Statoil hires West Phoenix rig for UK and Norway campaigns
Norwegian oil company Statoil and its partners have contracted the West Phoenix rig for exploration drilling on the UK and Norwegian continental shelves from the summer of 2018.
The contract is awarded to the two Seadrill companies, North Atlantic Drilling UK Ltd. and North Atlantic Norway Ltd.
Statoil said on Thursday that the semi-submersible rig West Phoenix will first drill an exploration well for the Ragnfrid North license on the Norwegian Continental Shelf (NCS), followed by three wells on the UK Continental Shelf (UKCS). The rig has been approved by authorities for use both on the NCS and UKCS.
Geir Tungesvik, Statoil’s senior vice president for drilling & well, said: “We needed a high capacity rig, because we will be drilling wells in high-pressure, high-temperature formations. We chose the Phoenix, which is a modern 6th generation dual-derrick rig. Seadrill has rigs suited for our needs.”
The Ragnfrid North well has an estimated value of $19.5 million, while the value of the three wells on the UKCS is estimated at $18.5 million.
The figures include integrated drilling services such as fuel, casing running, remotely operated underwater vehicle (ROV), slop treatment and cuttings handling as well as mobilization and demobilization.
Ragnfrid North is located in PL199, around 20 kilometers south of the Kristin field in the Norwegian Sea. After completing the Ragnfrid North well, the West Phoenix will move to the UKCS where Statoil will drill three wells.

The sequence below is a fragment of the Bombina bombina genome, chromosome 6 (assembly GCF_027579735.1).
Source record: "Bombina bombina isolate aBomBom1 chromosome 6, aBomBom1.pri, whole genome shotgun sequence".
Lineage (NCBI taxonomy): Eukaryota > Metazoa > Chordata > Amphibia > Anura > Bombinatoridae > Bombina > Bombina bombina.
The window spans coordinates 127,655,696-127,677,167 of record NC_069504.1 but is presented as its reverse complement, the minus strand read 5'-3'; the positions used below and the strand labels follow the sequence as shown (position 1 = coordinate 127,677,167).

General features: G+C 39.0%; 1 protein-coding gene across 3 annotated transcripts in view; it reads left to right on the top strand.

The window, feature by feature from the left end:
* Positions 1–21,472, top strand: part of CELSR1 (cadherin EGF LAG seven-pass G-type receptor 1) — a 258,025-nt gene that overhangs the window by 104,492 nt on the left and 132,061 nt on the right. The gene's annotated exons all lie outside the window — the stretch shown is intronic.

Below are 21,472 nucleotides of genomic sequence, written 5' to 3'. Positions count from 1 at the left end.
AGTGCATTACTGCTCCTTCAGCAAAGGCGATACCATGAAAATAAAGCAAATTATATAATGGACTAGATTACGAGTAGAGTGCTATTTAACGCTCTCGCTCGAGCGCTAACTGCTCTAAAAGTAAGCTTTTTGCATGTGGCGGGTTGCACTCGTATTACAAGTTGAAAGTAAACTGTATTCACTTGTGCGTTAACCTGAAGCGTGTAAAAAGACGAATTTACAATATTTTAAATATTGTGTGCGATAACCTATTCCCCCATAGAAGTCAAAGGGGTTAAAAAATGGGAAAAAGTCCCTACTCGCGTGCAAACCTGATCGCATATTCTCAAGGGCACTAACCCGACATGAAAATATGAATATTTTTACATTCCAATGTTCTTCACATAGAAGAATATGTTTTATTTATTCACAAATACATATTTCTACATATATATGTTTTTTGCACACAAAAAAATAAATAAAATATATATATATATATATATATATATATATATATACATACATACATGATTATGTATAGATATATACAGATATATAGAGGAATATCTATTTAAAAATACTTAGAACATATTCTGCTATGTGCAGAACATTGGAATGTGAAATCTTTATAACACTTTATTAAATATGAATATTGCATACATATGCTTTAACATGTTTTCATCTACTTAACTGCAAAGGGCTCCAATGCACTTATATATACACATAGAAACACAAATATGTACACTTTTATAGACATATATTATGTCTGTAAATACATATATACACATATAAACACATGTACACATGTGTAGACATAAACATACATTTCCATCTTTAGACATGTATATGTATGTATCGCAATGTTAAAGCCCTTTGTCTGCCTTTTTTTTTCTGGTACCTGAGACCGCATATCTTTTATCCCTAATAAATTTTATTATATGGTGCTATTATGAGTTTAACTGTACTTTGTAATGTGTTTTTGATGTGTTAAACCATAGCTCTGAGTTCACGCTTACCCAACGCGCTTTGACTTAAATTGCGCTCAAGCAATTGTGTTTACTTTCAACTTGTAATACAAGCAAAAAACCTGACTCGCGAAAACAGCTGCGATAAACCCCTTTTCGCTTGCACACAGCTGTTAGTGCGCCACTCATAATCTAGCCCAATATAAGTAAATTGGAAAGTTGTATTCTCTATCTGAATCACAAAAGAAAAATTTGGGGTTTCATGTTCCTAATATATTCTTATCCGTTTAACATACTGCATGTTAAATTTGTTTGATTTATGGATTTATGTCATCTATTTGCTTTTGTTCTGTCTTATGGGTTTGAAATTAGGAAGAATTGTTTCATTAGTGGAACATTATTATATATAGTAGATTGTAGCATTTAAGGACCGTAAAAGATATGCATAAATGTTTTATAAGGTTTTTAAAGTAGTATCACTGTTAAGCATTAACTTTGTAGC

The Verbier appraisal well will seek to clarify the potential volume range in the Verbier discovery.
Verbier was announced in October 2017 with an initial volume range between 25 and 130 million barrels of oil. Co-venturers in license P2170 are Statoil 70%, Jersey Oil and Gas 18% and CIECO V&C (UK) Limited 12%.
The Pip prospect is located in the Fladen Ground Spur area in license P2318. The Bigfoot prospect is 30 kilometers (around 20 miles) south of the Mariner field, in license P2314. These licenses were awarded in the 29th licensing round in 2017, with Statoil (50%) as operator and BP (50%) as partner.
The four wells will be drilled in a continuous campaign that is expected to start in the third quarter and last for four to five months.
“These wells demonstrate Statoil’s commitment to the UKCS, and our ability to efficiently progress drilling candidates from award to spud,” says vice president for Exploration in the UK, Jenny Morris.
“We hope to make new discoveries that can add value and provide the resources necessary for new developments on the UKCS. We are pleased to have secured a modern rig allowing us to mature and test our portfolio in a timely manner,” says Morris.
In January, North Atlantic Norway Ltd and the West Hercules won the contract for exploration drilling for Statoil and its partners in the Barents Sea.